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The widespread use of antibiotics is selecting for a variety of resistance mechanisms that seriously challenge our ability to treat bacterial infections. Resistant bacteria can be selected at the high concentrations of antibiotics used therapeutically, but what role the much lower antibiotic concentrations present in many environments plays in selection(More)
How sublethal levels of antibiotics and heavy metals select for clinically important multidrug resistance plasmids is largely unknown. Carriage of plasmids generally confers substantial fitness costs, implying that for the plasmid-carrying bacteria to be maintained in the population, the plasmid cost needs to be balanced by a selective pressure conferred(More)
Aminoglycoside resistance in bacteria can be acquired by several mechanisms, including drug modification, target alteration, reduced uptake and increased efflux. Here we demonstrate that increased resistance to the aminoglycosides streptomycin and spectinomycin in Salmonella enterica can be conferred by increased expression of an aminoglycoside adenyl(More)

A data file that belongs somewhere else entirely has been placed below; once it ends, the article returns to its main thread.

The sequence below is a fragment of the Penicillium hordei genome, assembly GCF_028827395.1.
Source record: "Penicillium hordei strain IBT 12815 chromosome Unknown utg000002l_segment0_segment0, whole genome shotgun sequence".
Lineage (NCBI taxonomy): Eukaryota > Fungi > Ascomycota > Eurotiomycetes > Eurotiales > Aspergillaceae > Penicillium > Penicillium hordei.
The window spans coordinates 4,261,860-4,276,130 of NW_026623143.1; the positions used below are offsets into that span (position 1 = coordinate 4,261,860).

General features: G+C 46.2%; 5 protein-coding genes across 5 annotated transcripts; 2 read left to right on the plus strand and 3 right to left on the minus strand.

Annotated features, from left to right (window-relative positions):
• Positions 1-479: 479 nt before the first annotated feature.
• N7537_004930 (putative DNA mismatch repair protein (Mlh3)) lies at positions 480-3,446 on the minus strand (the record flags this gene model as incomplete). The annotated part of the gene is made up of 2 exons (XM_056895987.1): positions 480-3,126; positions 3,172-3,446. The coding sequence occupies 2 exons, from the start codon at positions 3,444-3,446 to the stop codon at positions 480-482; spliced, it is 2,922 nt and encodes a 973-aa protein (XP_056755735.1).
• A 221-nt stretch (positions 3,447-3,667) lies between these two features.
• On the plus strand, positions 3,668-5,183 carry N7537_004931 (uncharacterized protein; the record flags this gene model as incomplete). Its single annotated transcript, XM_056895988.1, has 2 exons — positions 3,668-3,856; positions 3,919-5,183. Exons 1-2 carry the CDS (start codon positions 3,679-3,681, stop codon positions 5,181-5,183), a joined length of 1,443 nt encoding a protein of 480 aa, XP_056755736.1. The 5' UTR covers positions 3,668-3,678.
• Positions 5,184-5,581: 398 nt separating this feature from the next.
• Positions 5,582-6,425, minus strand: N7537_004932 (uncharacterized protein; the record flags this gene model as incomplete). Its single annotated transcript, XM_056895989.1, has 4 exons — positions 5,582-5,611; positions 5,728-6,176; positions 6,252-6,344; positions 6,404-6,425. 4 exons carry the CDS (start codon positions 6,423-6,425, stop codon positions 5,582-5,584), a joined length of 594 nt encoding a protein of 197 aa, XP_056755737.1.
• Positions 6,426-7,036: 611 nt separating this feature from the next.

To ensure correct antibiotic treatment and reduce the unnecessary use of antibiotics, there is an urgent need for new rapid methods for species identification and determination of antibiotic susceptibility in infectious pathogenic bacteria. We have developed a general method for the rapid identification of the bacterial species causing an infection and the(More)
The effects of postnatal caffeine exposure received through mother's milk were examined in rat pups by administering 0.0125 or 0.05% caffeine solution to the dams throughout lactation. Offspring of caffeine-treated dams showed significantly earlier onset of auditory startle and air righting reflexes. No direct effects of treatment were observed on eight(More)
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